The City Council overwhelmingly approved a large housing development in Queens today, rubberstamping the first major land use project to be conceived and approved in the de Blasio era.
The development, known as Astoria Cove, is viewed as a coup by the de Blasio administration and left-leaning City Council members—a about-face on the part of City Councilmembers occasioned by a 7 percent increase in the amount of affordable housing housing to built—and an agreement to use organized labor during the construction phase, even as speculation builds that the developer, Alma Realty, could flip the property and some activists question whether enough affordable housing will be built.
“Now we have a project that is more in tune, and truly reflective of the needs of the surrounding community,” said Council Speaker Melissa Mark-Viverito at a press conference before the vote. “We have a project that is much more in-tune, and represents community-oriented development. This is the way that we should be going.”
After an intense negotiating period, the final deal calls upon Alma Realty to build the massive 1,700-unit residential complex using union labor, and hire only maintenance staff belonging to 32BJ SEIU. The company will reserve 460 units—roughly 27 percent of the floor space as affordable housing, up from the 20 percent originally negotiated by the de Blasio administration. The 20 percent number was struck after the developer put its hand up to be the first participant in the city’s mandatory inclusionary zoning program after early resistance to the plan’s lack of affordable housing.
Five percent of the development will be priced for tenants making 60 percent of the area median income, a federally-set average of yearly wages in all of New York City and the state’s surrounding suburbs, which currently sits at $65,000. Fifteen percent will be set aside for those making 80 percent of the AMI, and 7 percent will go toward those making 125 percent of the AMI—with the rest of the complex being market rate.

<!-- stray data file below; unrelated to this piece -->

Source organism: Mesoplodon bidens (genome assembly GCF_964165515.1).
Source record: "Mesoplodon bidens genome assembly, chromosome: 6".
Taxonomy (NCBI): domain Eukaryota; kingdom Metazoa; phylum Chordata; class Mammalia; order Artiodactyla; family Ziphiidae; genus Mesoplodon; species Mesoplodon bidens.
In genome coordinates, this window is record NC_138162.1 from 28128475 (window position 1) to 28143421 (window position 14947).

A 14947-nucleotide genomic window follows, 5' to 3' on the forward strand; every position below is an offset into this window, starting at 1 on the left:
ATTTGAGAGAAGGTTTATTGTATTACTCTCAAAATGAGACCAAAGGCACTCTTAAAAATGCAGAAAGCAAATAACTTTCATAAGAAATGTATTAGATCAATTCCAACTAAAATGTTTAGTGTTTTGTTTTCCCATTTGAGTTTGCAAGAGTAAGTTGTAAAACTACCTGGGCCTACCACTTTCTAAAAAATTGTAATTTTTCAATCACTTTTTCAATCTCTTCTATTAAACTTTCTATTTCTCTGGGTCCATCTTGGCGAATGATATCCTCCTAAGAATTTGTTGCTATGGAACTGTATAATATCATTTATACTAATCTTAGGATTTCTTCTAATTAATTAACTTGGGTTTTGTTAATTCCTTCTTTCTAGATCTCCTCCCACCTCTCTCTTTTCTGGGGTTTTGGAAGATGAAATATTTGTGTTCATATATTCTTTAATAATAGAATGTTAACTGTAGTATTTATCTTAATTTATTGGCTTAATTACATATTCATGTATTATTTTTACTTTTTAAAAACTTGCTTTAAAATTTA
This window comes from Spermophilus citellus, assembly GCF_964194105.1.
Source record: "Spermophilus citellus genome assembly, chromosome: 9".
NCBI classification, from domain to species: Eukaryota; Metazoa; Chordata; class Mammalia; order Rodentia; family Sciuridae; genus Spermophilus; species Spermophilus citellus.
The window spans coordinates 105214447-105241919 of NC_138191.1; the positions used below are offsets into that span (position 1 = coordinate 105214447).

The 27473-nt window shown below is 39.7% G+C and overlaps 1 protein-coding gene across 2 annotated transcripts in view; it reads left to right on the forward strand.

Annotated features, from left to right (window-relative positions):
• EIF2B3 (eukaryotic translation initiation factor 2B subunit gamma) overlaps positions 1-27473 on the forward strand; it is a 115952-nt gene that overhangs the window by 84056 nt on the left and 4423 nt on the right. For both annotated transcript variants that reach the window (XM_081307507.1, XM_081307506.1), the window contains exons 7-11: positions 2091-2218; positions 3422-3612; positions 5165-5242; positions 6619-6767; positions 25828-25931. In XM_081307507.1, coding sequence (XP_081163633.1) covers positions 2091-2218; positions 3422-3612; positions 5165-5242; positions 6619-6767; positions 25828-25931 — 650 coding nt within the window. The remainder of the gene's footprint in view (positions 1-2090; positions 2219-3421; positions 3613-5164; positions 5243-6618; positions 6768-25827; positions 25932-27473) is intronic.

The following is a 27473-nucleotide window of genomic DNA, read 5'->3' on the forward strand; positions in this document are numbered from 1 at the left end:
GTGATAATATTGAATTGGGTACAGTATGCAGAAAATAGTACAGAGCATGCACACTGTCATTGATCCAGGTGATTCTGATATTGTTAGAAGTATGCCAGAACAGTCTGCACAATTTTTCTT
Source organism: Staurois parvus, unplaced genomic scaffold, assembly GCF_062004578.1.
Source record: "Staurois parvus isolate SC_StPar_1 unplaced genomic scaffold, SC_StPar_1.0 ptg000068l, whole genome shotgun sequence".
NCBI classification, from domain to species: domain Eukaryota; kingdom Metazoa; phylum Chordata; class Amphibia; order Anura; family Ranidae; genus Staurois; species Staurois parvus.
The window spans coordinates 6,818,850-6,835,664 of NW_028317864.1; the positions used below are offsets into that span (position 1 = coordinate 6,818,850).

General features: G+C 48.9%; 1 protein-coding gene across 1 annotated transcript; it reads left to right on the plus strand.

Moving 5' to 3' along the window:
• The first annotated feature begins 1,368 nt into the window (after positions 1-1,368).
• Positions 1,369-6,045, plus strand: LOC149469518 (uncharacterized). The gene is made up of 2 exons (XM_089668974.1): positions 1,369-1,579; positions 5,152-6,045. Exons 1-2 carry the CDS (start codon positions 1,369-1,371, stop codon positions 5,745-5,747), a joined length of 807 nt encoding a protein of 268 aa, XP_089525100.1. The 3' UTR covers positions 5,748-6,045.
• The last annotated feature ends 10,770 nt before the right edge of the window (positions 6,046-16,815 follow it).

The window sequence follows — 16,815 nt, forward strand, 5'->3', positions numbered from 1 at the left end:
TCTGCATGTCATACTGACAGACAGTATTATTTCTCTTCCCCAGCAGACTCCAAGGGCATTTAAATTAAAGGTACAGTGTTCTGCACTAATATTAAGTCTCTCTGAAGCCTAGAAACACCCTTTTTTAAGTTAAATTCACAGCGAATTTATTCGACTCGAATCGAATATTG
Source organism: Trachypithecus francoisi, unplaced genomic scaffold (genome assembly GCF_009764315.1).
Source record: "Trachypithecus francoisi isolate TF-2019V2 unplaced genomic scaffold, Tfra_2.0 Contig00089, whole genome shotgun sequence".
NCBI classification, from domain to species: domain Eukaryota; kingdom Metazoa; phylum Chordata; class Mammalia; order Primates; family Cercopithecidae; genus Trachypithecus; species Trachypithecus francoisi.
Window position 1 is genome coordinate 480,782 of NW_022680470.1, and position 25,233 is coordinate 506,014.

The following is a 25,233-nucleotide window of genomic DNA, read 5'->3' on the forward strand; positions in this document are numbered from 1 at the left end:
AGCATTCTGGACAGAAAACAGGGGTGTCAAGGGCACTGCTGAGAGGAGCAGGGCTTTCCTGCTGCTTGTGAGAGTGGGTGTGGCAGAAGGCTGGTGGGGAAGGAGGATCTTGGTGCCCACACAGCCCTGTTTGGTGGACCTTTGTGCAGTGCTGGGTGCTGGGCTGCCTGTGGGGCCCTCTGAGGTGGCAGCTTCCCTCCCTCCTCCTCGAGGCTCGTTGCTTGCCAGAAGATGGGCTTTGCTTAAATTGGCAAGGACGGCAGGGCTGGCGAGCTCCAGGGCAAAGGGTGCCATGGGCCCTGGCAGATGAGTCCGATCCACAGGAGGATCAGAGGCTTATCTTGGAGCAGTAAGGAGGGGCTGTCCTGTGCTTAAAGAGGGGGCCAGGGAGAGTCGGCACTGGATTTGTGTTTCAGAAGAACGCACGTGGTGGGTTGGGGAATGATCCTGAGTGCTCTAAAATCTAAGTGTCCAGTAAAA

For the agreement to go through, the mayor’s office agreed to commit $5 million in taxpayer money toward the construction of a ferry dock on the peninsula to and finding sources for remaining $3 million needed to make the boat-boarding point a reality. Mr. de Blasio’s office will also spend $1 million in public funds to make improvements to a local library and $500,000 to upgrade a senior center in a nearby New York City Housing Authority development.
Alma Realty has agreed to pay to refurbish a local park—exact figures on the cost of the rehabbing were not immediately available—and to include a grocery store and a new public school in the development.
“Residential development in the 21st Century must be innovative, contextual and inclusive of the community. We have reached this goal in the historic agreement on Astoria Cove,” said Councilman Costa Constantinides, the Democrat representing Astoria. “This agreement shows what we can achieve when the private and the public sectors work together.”
The controversial luxury Queens waterfront project encountered considerable resistance over developer Alma Realty’s initial reluctance to hire union labor and to set aside more than 20 percent of the new residences for low and middle-income tenants. Mr. Constantinides—joined by Ms. Mark-Viverito and Queens Borough President Melinda Katz this morning—pushed back on the developer; the Council almost always defers on land use matters to the wishes of the local representative.
Mayor Bill de Blasio, however, was a supporter of the project—seeing it as a test case for his new mandatory inclusionary zoning policy, which requires developers to insert affordable units into developments receiving zoning bonuses as a precondition for construction. Previously, the city had relied on subsidies and tax abatements to entice companies into adding below-market rate units.
Challenges for the project still remain. Alma Realty has a thin track record on major projects and the Daily News reported Monday that one of the firm’s founders allegedly bribed a Greek bank in the 1990s. The developer may still sell the property and real industry insiders are bristling at the agreement to use higher-priced, organized labor on the project.
On the left, Astoria Cove has its critics, too. Real Affordability for All, a collective of more than 50 activist groups like New York Communities for Change and Make the Road New York, blasted the agreement for not including enough affordable housing. Even though Astoria Cove, by definition, is historic, the development will still be more than 70 percent market rate as rents continue to skyrocket in Queens.
“The lack of real affordability at Astoria Cove is a major step backward, not forward, for the entire city. It’s the opposite of progress and should be rejected,” said Maritza Silva-Farrell, a RAFA spokeswoman. “All communities deserve a much greater level and depth of real affordability than what was approved for Astoria Cove.”
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